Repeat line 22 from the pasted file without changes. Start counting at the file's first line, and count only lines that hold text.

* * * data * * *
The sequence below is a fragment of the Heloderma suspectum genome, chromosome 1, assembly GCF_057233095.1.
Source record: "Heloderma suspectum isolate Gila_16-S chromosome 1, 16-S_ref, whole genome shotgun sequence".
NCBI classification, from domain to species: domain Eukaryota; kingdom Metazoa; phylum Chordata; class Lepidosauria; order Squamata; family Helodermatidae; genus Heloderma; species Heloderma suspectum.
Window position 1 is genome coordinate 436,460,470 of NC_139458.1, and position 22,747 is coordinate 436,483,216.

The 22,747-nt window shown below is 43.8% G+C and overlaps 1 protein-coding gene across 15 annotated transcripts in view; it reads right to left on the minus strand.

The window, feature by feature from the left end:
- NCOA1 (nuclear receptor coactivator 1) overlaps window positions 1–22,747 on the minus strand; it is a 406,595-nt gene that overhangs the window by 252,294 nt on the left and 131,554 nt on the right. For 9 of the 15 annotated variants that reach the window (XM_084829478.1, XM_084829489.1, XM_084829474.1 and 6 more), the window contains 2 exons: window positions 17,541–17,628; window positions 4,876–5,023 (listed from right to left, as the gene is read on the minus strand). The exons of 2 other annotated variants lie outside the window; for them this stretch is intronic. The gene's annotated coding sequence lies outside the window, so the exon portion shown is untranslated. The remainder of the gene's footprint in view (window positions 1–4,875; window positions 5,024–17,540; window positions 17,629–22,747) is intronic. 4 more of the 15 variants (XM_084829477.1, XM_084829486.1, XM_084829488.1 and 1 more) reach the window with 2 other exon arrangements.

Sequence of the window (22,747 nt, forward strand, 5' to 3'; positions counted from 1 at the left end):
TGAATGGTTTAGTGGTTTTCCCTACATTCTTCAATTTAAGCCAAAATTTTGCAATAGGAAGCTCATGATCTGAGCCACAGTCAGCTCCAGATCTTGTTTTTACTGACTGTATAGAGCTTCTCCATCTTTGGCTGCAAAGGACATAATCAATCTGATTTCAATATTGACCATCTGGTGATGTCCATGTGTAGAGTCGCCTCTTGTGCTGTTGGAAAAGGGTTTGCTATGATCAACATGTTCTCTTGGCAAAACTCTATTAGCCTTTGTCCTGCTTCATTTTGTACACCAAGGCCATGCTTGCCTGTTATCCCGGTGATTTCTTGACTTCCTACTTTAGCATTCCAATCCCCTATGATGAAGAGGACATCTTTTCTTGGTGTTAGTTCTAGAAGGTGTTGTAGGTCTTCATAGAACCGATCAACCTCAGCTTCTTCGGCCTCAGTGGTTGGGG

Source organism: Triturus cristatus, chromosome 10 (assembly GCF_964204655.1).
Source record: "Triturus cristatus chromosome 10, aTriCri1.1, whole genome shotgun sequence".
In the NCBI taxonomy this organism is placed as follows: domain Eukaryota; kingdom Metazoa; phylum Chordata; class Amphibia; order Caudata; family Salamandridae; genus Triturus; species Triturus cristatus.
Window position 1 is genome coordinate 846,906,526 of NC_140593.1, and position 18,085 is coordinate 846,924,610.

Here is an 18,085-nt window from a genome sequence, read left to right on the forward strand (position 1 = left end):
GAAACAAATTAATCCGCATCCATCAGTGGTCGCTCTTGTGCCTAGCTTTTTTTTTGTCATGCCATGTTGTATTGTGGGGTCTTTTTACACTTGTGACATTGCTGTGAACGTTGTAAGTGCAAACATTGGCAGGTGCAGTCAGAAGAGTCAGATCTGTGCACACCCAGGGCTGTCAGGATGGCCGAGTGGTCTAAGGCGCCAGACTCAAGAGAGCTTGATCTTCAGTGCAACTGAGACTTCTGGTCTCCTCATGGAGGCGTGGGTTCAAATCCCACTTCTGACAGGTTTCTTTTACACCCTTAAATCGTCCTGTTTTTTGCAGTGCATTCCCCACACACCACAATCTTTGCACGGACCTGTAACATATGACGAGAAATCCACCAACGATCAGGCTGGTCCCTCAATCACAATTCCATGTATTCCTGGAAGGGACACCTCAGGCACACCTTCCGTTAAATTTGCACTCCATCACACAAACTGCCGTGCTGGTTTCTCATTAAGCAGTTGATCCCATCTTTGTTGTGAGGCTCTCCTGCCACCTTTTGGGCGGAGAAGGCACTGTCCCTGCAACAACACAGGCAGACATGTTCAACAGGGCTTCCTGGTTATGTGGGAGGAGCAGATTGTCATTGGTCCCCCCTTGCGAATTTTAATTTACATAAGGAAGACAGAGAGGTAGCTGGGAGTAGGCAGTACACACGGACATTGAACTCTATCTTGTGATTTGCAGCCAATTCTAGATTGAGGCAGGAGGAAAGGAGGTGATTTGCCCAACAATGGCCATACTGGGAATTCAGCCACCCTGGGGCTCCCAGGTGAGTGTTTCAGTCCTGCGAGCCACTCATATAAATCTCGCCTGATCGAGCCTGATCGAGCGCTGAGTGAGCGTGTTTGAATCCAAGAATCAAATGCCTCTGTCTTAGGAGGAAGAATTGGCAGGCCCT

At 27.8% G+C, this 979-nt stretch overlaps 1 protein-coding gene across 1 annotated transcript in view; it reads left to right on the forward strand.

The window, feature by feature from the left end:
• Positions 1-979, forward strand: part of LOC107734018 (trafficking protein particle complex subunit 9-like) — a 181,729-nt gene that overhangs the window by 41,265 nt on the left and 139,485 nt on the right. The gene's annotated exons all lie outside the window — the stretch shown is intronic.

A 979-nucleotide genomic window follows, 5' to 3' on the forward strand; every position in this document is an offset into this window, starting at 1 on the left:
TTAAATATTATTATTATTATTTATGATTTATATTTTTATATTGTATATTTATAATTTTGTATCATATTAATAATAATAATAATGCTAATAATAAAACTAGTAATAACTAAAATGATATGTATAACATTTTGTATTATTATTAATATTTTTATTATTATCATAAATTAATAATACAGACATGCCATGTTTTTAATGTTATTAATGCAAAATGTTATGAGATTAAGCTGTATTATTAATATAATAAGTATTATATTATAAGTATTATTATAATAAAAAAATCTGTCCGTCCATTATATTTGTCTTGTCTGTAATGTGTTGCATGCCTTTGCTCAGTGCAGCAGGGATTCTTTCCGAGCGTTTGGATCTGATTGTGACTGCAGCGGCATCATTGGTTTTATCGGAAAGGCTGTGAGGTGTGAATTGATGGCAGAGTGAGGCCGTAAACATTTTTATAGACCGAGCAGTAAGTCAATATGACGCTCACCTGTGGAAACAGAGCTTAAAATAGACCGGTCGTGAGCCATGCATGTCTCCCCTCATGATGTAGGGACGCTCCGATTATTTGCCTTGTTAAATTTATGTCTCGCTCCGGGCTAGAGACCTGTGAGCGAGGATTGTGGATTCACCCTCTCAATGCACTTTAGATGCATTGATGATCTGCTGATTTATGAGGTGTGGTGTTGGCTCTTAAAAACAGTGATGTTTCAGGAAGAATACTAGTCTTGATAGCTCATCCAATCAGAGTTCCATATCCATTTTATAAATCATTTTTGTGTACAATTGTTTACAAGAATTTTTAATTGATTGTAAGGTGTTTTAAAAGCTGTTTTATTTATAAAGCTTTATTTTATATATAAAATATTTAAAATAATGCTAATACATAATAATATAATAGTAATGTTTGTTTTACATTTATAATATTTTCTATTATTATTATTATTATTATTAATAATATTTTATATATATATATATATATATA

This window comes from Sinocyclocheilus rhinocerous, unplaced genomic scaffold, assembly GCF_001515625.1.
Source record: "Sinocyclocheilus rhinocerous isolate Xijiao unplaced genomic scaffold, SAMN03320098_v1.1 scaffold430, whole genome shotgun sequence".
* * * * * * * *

Source record: "Sinocyclocheilus rhinocerous isolate Xijiao unplaced genomic scaffold, SAMN03320098_v1.1 scaffold430, whole genome shotgun sequence".